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Back to Section One | Back to Arts & Entertainment
posted Friday, October 21, 2011 - Volume 39 Issue 42
Margaret Cho talks Scotland, Seattle, and Cho dependence
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Margaret Cho talks Scotland, Seattle, and Cho dependence

by Joshua Michael Rumley - SGN Contributing Writer

There is never a topic that is too taboo or controversial for Margaret Cho to talk about in her stand-up. This attitude and courage has won Cho fans across the globe. Cho, who is one of the most acclaimed and popular comedians of our time, will be bringing her new 'Cho Dependent' show to the Pantages Theater in Tacoma on Friday, October 28.

Cho is an avid supporter of the LGBT community and will be giving fans a chance to meet her in person before the show. Fully 100% of the $100 meet-and-greet ticket price will be donated to support Equal Rights Washington's efforts for marriage equality here in Washington state. Call the Broadway Center box office at (253) 591-5894 to reserve your meet-and-greet ticket before they sell out.

Since the first episode of All-American Girl to each of her stand-up specials, her blossoming music career, and now her hit television show Drop Dead Diva, I've been an avid Margaret Cho fan. I was excited to sit down with her and find out about her upcoming show and especially what she would do if she ended up in an elevator with Michele Bachmann.

Joshua Rumley: Drop Dead Diva is in its third season. What's it like filming the show?

Margaret Cho: It's really been great. I absolutely love the filming experience and the show. Drop Dead Diva is such a beautiful story and it really represents women in a positive way unlike most other shows on television at this time. We shoot the show kind of far away in Atlanta and for six months I'm filming. It really changes my life for half the year but I love it.

Rumley: A little birdie told me that you recently returned from the United Kingdom. Did you happen to make it back to C.C. Blooms in Scotland?

Cho: [laughs] You know what, I really wanted to go back but this time around I kept getting pulled into other things, which is a shame. Since I didn't make it this time around I made my own C.C. Blooms with all of my Gay friends in the hotel room. We had a bar set up, it was awesome.

Rumley: Sounds like my friends and I when we 'car bar' it before walking into a club.

Cho: [laughs] The event I played at in Scotland, it was predominantly a straight festival. It's slightly different over there because the guys seem so straight all the time. It was great to be there and to connect with the obvious members of our community. Oh, C.C. Blooms, I do plan on going back actually, pretty soon.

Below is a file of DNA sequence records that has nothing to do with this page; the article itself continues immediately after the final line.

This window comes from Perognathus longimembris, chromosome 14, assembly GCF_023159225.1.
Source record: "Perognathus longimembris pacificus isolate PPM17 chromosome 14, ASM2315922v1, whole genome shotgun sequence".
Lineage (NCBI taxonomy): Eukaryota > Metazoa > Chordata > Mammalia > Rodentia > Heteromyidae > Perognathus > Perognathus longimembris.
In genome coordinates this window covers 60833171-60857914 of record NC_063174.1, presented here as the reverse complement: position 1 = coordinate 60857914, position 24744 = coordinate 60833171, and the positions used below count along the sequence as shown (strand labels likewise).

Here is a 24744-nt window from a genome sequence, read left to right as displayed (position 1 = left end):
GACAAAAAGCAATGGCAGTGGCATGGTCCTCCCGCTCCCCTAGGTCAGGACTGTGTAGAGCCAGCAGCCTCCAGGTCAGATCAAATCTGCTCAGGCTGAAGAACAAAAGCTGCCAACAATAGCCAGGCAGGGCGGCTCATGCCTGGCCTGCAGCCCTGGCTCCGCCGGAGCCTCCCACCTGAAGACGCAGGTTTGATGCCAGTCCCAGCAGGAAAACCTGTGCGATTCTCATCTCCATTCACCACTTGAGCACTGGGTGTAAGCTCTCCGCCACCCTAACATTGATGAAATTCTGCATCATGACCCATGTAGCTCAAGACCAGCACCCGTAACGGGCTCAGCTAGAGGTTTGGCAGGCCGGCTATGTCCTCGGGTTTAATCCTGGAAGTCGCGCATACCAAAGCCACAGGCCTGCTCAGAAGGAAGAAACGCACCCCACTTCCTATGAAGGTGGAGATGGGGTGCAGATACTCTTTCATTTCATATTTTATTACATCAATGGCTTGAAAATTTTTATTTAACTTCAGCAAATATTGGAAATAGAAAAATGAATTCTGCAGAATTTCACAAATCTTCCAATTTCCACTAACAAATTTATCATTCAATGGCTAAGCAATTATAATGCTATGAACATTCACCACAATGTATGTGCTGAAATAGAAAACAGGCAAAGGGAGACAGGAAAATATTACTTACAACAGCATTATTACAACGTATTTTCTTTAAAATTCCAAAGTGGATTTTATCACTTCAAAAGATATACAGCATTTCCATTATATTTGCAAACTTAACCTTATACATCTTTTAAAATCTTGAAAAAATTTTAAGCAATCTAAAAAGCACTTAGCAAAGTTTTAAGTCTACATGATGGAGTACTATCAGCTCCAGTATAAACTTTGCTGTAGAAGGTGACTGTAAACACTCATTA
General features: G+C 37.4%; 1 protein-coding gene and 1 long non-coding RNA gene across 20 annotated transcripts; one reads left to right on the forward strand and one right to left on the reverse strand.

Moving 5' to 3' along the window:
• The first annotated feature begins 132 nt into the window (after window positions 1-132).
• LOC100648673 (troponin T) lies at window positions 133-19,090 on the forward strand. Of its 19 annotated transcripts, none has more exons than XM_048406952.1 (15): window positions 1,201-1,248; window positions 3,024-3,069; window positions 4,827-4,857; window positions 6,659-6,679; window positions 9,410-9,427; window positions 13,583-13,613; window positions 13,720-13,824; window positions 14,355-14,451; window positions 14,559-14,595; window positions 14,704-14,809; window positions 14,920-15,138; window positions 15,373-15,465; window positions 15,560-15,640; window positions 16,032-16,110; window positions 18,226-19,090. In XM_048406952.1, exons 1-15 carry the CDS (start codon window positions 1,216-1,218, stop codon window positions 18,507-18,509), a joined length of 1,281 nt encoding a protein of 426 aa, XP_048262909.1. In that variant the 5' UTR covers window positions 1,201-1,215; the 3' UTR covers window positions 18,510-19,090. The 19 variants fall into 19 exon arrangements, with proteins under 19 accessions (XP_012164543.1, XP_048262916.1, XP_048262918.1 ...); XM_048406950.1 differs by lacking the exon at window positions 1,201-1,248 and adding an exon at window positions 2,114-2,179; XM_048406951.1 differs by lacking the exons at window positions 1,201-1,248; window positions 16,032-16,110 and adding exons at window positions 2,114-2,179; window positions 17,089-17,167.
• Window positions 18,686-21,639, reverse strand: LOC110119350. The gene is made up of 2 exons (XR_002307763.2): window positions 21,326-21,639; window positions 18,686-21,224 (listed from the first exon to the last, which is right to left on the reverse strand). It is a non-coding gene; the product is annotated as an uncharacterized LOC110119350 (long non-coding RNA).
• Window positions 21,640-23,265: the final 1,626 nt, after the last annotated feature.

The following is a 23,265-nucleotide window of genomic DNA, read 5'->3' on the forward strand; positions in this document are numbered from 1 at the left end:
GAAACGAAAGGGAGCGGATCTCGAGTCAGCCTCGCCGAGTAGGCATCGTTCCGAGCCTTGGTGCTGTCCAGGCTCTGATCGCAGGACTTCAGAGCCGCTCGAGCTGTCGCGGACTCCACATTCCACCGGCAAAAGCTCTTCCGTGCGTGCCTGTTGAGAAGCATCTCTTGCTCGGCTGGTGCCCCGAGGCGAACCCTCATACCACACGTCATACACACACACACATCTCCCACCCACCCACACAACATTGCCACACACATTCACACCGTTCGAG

Rumley: Do you think a lot of the guys over there are on the down-low about their sexuality?

Cho: It's amazing how separate it is over there. Things are actually really strange in the United Kingdom. Some ideas are far more advanced than they are here in the states. Take the environment for example, the U.K. is really big about being green and protecting the earth. That's way more than how things are in the states. In terms of race and Gay rights it's a little different. Race really has become a topic about trying to make it invisible. Race is something that can never become invisible. And class-related issues are out of control.

Rumley: How do the audiences compare abroad to audiences in the state?

Cho: It's really mixed sometimes. You always get the expatriates from the states but I feel like what I'm doing, my brand of humor, really appeals to British audiences. [Laughs.] My stuff is so crass and the British love crass humor. My humor is crass yet undeniably smart. It's weird; it's a very strange relationship. At some of the shows the audience will be screaming - not screaming mad, but screaming that I'm approaching the topics that I do. There is a lot more decorum in the U.K. I'm so unapologetic about who I am in America.

Rumley: Do you find that you have to adjust your political humor a bit when touring abroad?

Cho: Wherever I go internationally I always adjust my political humor a bit. As a comic traveling abroad you really need to immerse yourself in the context of the community. It's about applying yourself to your environment and talking about issues or news in the community. When I went to Australia I was talking about their prime minister. Plus it's nice that people abroad are very up on what's happening in the world and in other countries. We're all being fed the same type of news no matter where you live.

Rumley: Is that a good thing, the world being fed the same news?